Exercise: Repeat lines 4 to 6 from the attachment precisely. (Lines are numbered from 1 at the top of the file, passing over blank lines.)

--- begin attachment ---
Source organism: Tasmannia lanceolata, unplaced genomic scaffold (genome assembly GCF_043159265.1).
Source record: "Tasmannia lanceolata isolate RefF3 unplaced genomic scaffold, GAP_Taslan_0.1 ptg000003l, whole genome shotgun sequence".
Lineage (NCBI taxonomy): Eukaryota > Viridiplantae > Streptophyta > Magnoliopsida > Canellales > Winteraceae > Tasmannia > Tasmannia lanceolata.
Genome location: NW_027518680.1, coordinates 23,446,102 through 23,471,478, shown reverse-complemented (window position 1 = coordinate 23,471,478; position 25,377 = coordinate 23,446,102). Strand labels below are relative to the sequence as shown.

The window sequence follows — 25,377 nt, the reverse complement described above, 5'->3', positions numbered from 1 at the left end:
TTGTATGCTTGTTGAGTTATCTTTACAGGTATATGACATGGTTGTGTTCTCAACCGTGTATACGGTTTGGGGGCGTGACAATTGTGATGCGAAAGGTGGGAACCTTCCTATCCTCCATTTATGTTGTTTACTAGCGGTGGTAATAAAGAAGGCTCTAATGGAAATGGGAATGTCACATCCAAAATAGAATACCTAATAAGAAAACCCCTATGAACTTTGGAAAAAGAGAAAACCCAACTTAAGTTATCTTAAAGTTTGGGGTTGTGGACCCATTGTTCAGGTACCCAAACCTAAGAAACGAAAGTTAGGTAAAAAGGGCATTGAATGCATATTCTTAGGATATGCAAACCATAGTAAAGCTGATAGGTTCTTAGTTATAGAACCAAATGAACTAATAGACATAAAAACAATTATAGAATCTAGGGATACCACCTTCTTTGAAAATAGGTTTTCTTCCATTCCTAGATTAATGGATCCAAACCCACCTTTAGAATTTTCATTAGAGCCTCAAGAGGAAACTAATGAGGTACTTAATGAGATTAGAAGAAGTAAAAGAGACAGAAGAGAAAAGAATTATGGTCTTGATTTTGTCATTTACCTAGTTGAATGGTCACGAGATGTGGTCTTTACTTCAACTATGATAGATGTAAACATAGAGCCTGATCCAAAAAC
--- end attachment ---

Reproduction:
Genome location: NW_027518680.1, coordinates 23,446,102 through 23,471,478, shown reverse-complemented (window position 1 = coordinate 23,471,478; position 25,377 = coordinate 23,446,102). Strand labels below are relative to the sequence as shown.

The window sequence follows — 25,377 nt, the reverse complement described above, 5'->3', positions numbered from 1 at the left end:
TTGTATGCTTGTTGAGTTATCTTTACAGGTATATGACATGGTTGTGTTCTCAACCGTGTATACGGTTTGGGGGCGTGACAATTGTGATGCGAAAGGTGGGAACCTTCCTATCCTCCATTTATGTTGTTTACTAGCGGTGGTAATAAAGAAGGCTCTAATGGAAATGGGAATGTCACATCCAAAATAGAATACCTAATAAGAAAACCCCTATGAACTTTGGAAAAAGAGAAAACCCAACTTAAGTTATCTTAAAGTTTGGGGTTGTGGACCCATTGTTCAGGTACCCAAACCTAAGAAACGAAAGTTAGGTAAAAAGGGCATTGAATGCATATTCTTAGGATATGCAAACCATAGTAAAGCTGATAGGTTCTTAGTTATAGAACCAAATGAACTAATAGACATAAAAACAATTATAGAATCTAGGGATACCACCTTCTTTGAAAATAGGTTTTCTTCCATTCCTAGATTAATGGATCCAAACCCACCTTTAGAATTTTCATTAGAGCCTCAAGAGGAAACTAATGAGGTACTTAATGAGATTAGAAGAAGTAAAAGAGACAGAAGAGAAAAGAATTATGGTCTTGATTTTGTCATTTACCTAGTTGAATGGTCACGAGATGTGGTCTTTACTTCAACTATGATAGATGTAAACATAGAGCCTGATCCAAAAAC